Chapter 7: Paul Disbelieved Continued. After His Third Jerusalem Visit, Contest Between Him and Peter at Antioch. Partition Treaty: Paul for Himself: Peter, James and John for the Apostles
Section 1: Contest and Partition-Treaty, As per Acts and Paul's Epistles
But when Peter was come to Antioch, I withstood him to the face, because he was to be blamed. For before that certain came from James, he did eat with the Gentiles: but when they were come, he withdrew and separated himself, fearing them which were of the circumcision. And the other Jews dissembled likewise with him; insomuch that Barnabas also was carried away with their dissimulation. But when I saw that they walked not uprightly according to the truth of the gospel, I said unto Peter before them all, If thou, being a Jew, livest after the manner of Gentiles, and not as do the Jews, why compellest thou the Gentiles to live as do the Jews?
We who are Jews by nature, and not sinners of the Gentiles, Knowing that a man is not justified by the works of the law, but by the faith of Jesus Christ, even we have believed in Jesus Christ, that we might be justified by the faith of Christ, and not by the works of the law: for by the works of the law shall no flesh be justified.
So much for the question about Jewish rites.
We come now to the state of affairs between Paul and Peter. Concerning this, we have little, as hath been seen, from the author of the Acts: from Paul himself, not much: but what there is of it is of prime importance.
On this occasion, to judge from the account given in the Acts,—between Paul and Peter, all was harmony. In their principles, in their speeches, they may be seen pleading on the same side: arguing, and arguing in vain, both of them against the superior influence of James: of that James, of whose written works, in comparison of those we have from Paul, we have so little. But presently, on one side at least,—we shall see contention—preserving contention—and rival ambition, for the cause of it.
In this pregnant and instructive letter,—Paul's second letter to his Galatians,—the authenticity of which seems to be altogether out of the reach of doubt,—among the particulars, that bear relation to this the third visit, the following are those, by which the greatest share of attention seems demanded at our hands.
In the first place, let us view them in the order in which they stand: that done, the degree of importance may determine the order in which they are considered.
1. Fourteen is the number of years, between this third visit of his to Jerusalem, reckoning either from the first of his visits made to that same holy place after his conversion, or from his departure from Damascus after his return thither from Arabia.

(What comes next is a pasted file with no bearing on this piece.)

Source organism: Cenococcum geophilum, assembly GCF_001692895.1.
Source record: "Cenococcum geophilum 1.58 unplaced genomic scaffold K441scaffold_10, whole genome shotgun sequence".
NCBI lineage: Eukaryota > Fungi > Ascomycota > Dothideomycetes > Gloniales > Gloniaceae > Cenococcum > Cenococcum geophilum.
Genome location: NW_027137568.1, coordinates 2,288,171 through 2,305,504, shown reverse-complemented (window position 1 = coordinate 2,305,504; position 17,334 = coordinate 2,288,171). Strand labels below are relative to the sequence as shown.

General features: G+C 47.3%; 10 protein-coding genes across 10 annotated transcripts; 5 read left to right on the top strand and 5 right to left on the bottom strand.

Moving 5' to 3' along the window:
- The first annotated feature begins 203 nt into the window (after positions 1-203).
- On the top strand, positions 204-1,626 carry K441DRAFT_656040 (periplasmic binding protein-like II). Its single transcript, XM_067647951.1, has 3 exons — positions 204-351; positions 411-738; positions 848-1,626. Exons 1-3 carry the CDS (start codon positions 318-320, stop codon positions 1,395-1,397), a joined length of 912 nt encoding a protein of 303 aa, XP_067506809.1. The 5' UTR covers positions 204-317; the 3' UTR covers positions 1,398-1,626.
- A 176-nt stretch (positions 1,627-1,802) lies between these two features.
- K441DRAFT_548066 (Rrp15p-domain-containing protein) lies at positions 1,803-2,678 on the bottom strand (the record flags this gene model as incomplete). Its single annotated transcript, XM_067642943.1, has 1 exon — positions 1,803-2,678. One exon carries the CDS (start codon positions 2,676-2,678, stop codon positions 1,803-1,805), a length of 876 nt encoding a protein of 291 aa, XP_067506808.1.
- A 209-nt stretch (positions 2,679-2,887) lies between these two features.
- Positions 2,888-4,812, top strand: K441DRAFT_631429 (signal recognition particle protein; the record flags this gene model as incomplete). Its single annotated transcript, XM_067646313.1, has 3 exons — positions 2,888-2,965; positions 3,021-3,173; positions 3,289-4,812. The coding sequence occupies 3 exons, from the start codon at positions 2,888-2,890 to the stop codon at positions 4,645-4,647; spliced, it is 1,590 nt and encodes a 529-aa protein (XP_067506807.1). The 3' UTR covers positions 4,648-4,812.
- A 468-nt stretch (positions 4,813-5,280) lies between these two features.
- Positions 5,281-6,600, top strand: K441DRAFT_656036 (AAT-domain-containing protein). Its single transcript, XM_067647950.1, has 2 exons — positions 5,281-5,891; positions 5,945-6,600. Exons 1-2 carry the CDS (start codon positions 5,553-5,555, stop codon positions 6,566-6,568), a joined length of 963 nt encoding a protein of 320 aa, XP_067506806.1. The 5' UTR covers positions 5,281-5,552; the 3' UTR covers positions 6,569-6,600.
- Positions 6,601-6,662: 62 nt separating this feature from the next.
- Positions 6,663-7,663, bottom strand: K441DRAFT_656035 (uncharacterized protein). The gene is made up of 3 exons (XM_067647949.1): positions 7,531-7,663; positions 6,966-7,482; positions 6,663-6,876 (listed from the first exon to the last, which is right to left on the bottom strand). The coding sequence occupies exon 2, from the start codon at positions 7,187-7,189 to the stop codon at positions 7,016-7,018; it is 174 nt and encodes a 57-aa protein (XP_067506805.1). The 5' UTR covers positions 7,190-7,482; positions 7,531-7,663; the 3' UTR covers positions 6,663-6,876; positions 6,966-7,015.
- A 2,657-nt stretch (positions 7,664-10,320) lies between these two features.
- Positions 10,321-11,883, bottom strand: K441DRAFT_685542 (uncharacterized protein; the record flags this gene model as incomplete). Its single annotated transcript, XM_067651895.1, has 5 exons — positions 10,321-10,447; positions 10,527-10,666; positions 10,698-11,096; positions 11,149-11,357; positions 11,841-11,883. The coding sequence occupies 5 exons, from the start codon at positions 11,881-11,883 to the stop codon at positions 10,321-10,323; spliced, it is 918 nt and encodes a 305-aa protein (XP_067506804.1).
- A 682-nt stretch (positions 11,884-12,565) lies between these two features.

2. On this journey of his to Jerusalem, he has with him not only Barnabas, as mentioned in the Acts, but Titus, of whom no mention is there made.
3. It is by revelation, that this journey of his was undertaken.
4. The Gospel, which he then and there preaches, is a Gospel of his own.
5. Private at the same time, and for reasons thereupon given, is his mode of communicating it.
6. Titus, though at his disposal, he leaves uncircumcised.
7. False brethren is the appellation he bestows upon those, who, on this occasion, standing up for the Mosaic law, give occasion to this debate.
8. Elders, Apostles, kinsmen of Jesus,—be they who they may,—he, Paul, is not on this occasion a man to give place to any such persons: to give place by subjection: say rather in the way of subordination.
9. Unnamed are the persons, on whom the vituperation he discharges, is poured forth. Thus much only is said of them: namely, verse 12, that they "came from James," the brother of our Lord. Contemptuous throughout is the manner in which he speaks of all those persons whom he does not name. Quere, Who are they, to whom, in everything that goes before that same verse, he is alluding? It seems from thence, that it was with James, from whom they received support, that those scruples of theirs, out of which sprung these differences and negotiations, originated.
10. Leaving the Jews to Peter—he claims to himself as his own the whole population of the Gentiles.
11. To this effect, an explicit agreement was actually entered into; parties, he and Barnabas of the one part; James, Peter, by his Hebrew surname of Cephas, and John, of the other part.